Monday, January 24, 2011

Three Reasons Why People Avoid Conflict

Most people hate conflict and will do whatever they can to avoid it. Discover three fears that may be keeping others from addressing a problem with you.

Are there people YOU are reluctant to address issues with? Which of the three fears keeps you from speaking up?
“Whenever you’re in conflict with someone, there is one factor that can make the difference between damaging your relationship and deepening it. That factor is attitude.” – William James, American psychologist

Monday, November 1, 2010

Learn from Your Experiences

To learn from your experiences, it's important to reflect on what happened – for your successes and mistakes. If you don’t take this important step, you risk repeating mistakes and you may not make the most of your successes. Gaining insights from everything that happens to you will prepare you for greater positive results in the future.

What kinds of questions can you ask yourself after every important event to make sure you take away all the valuable lessons the experience has to offer?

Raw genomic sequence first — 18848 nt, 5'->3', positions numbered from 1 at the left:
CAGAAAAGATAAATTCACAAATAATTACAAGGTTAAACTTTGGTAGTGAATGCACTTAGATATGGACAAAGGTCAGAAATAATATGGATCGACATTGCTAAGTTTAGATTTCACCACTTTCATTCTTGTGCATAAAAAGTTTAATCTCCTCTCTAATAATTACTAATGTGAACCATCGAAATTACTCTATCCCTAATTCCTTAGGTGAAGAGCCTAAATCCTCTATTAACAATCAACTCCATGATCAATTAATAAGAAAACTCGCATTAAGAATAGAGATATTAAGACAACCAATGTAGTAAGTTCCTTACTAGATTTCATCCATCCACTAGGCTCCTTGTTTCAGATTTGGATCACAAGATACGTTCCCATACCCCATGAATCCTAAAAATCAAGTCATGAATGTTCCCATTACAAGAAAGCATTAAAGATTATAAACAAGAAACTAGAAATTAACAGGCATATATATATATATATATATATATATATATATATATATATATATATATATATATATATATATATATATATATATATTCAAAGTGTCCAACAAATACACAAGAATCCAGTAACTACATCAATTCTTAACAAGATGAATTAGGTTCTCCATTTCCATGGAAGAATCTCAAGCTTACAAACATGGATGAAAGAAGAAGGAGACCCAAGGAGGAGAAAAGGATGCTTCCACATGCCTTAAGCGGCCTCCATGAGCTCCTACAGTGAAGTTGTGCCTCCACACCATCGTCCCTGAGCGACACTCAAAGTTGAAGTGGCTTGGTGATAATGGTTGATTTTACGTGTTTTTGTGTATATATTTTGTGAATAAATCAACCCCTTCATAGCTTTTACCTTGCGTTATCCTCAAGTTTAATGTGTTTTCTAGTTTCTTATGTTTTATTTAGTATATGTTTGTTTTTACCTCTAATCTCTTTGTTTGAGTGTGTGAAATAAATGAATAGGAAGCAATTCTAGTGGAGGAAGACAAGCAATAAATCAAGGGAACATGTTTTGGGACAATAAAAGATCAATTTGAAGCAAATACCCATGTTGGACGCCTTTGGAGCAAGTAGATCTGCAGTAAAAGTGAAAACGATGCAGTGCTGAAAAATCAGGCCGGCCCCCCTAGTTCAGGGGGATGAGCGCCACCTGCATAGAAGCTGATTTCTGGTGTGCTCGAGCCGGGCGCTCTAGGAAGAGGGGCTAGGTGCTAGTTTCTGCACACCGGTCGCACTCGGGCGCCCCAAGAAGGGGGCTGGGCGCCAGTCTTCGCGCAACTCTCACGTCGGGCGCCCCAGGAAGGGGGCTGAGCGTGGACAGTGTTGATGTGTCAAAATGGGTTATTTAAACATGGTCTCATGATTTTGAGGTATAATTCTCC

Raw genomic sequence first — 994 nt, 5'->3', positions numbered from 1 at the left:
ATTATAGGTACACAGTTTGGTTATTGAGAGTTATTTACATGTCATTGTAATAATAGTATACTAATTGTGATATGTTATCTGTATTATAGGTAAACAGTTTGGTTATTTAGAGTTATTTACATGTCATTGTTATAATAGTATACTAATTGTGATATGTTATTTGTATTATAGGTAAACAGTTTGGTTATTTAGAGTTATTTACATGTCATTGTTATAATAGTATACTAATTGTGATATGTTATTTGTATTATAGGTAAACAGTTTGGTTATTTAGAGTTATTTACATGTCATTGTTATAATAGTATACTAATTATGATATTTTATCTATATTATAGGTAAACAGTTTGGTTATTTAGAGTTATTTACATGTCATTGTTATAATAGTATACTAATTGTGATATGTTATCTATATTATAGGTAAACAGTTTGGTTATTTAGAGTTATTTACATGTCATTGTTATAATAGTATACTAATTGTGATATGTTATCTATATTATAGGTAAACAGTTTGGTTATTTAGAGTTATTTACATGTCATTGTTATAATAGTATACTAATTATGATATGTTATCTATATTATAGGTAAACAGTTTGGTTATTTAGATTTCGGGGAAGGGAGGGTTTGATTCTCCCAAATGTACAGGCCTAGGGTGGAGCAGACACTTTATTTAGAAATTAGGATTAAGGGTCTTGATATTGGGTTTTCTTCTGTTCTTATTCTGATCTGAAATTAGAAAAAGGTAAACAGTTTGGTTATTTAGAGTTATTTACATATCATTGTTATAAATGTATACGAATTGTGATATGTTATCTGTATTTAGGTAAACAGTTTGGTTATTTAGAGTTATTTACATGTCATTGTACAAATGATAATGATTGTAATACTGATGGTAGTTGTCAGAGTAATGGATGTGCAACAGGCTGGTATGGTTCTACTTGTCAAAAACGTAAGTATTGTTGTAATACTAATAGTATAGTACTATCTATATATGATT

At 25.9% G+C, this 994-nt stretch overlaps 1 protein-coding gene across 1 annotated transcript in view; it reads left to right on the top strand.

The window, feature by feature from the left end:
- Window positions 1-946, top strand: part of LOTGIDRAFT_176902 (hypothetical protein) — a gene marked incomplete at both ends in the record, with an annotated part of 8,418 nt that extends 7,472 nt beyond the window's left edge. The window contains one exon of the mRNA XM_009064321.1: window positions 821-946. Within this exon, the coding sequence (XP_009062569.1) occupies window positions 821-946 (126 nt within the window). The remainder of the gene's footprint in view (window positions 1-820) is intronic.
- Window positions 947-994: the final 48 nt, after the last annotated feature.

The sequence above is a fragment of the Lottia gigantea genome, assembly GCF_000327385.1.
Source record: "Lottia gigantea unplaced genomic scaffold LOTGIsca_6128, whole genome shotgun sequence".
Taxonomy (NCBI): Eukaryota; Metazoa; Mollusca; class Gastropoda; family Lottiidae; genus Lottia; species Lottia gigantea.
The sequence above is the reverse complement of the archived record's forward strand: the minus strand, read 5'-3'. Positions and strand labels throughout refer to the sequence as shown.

“Good judgment comes from experience. And where does experience come from? Experience comes from bad judgment.” - Mark Twain, American novelist

“It's what you learn after you know it all that counts.” - John Wooden, American college basketball coach

“Life is a succession of lessons which must be lived to be understood.” - Helen Keller, American author

Thursday, October 15, 2009

About Me - Meredith Bell

I love encouraging action-oriented people to make changes that help them achieve greater success, both personally and professionally. I've been doing that as president of Performance Support Systems for the past 26 years and as an entrepreneur since 1982.

I'm very excited that our latest product, StrongForPerformance, gives leaders the tools they need to take their performance to the next level. This unique online coaching system combines assessment, learning resources and a self-selected network of support coaches to help people ingrain skills and new behavior patterns.

For many years, my business provided management consulting services. Then, in 1994 we published 20/20 Insight, a software program for hosting a wide variety of surveys. We later introduced Surveys for Small Business, designed to help small organizations get feedback from their customers and employees.

During the past 25 years, I've coached and encouraged hundreds of consultants and learning & development professionals who use our programs. I'm passionate about helping people discover how to leverage their strengths to achieve their goals.

On a personal note, my husband Lee and I have a grown daughter, Alison, who lives nearby with her husband and 2 children. They all bring tremendous joy to our lives, and we relish our role as grandparents. Lee and I are avid bird watchers. Observing nature at work is my favorite way to relax and be "in the moment."

You can reach me at: 
Performance Support Systems, Inc.
8270 Little England Rd
Hayes, VA  23072
800-488-6463 x201 or 757-656-4765